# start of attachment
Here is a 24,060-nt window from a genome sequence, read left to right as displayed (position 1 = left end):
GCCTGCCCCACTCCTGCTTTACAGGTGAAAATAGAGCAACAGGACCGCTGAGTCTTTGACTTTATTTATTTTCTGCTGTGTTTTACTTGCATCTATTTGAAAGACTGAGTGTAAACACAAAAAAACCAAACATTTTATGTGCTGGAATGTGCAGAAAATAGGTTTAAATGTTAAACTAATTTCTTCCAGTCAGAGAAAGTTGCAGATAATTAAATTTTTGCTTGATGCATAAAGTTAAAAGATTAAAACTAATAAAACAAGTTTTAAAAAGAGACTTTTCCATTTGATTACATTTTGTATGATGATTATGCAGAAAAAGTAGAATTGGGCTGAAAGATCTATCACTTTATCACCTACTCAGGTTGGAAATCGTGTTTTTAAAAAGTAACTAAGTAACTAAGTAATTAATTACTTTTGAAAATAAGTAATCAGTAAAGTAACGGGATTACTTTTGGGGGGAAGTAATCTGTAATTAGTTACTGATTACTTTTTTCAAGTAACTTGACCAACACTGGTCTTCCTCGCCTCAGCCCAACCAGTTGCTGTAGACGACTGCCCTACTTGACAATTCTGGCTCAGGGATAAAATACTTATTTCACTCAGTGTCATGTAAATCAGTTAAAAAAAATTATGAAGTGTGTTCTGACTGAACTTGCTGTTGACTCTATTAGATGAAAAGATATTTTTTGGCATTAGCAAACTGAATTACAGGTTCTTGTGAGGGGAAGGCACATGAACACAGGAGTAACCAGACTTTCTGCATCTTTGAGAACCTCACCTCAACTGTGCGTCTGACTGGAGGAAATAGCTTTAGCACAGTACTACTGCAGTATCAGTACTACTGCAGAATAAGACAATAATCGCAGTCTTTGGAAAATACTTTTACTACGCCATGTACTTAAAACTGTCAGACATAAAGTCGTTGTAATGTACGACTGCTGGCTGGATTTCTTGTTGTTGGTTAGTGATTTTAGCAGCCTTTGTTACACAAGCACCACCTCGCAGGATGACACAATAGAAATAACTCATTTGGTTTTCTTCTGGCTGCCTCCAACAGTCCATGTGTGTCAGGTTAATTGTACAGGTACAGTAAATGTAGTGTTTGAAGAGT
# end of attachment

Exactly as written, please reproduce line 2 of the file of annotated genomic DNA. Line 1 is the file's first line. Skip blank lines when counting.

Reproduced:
GCCTGCCCCACTCCTGCTTTACAGGTGAAAATAGAGCAACAGGACCGCTGAGTCTTTGACTTTATTTATTTTCTGCTGTGTTTTACTTGCATCTATTTGAAAGACTGAGTGTAAACACAAAAAAACCAAACATTTTATGTGCTGGAATGTGCAGAAAATAGGTTTAAATGTTAAACTAATTTCTTCCAGTCAGAGAAAGTTGCAGATAATTAAATTTTTGCTTGATGCATAAAGTTAAAAGATTAAAACTAATAAAACAAGTTTTAAAAAGAGACTTTTCCATTTGATTACATTTTGTATGATGATTATGCAGAAAAAGTAGAATTGGGCTGAAAGATCTATCACTTTATCACCTACTCAGGTTGGAAATCGTGTTTTTAAAAAGTAACTAAGTAACTAAGTAATTAATTACTTTTGAAAATAAGTAATCAGTAAAGTAACGGGATTACTTTTGGGGGGAAGTAATCTGTAATTAGTTACTGATTACTTTTTTCAAGTAACTTGACCAACACTGGTCTTCCTCGCCTCAGCCCAACCAGTTGCTGTAGACGACTGCCCTACTTGACAATTCTGGCTCAGGGATAAAATACTTATTTCACTCAGTGTCATGTAAATCAGTTAAAAAAAATTATGAAGTGTGTTCTGACTGAACTTGCTGTTGACTCTATTAGATGAAAAGATATTTTTTGGCATTAGCAAACTGAATTACAGGTTCTTGTGAGGGGAAGGCACATGAACACAGGAGTAACCAGACTTTCTGCATCTTTGAGAACCTCACCTCAACTGTGCGTCTGACTGGAGGAAATAGCTTTAGCACAGTACTACTGCAGTATCAGTACTACTGCAGAATAAGACAATAATCGCAGTCTTTGGAAAATACTTTTACTACGCCATGTACTTAAAACTGTCAGACATAAAGTCGTTGTAATGTACGACTGCTGGCTGGATTTCTTGTTGTTGGTTAGTGATTTTAGCAGCCTTTGTTACACAAGCACCACCTCGCAGGATGACACAATAGAAATAACTCATTTGGTTTTCTTCTGGCTGCCTCCAACAGTCCATGTGTGTCAGGTTAATTGTACAGGTACAGTAAATGTAGTGTTTGAAGAGT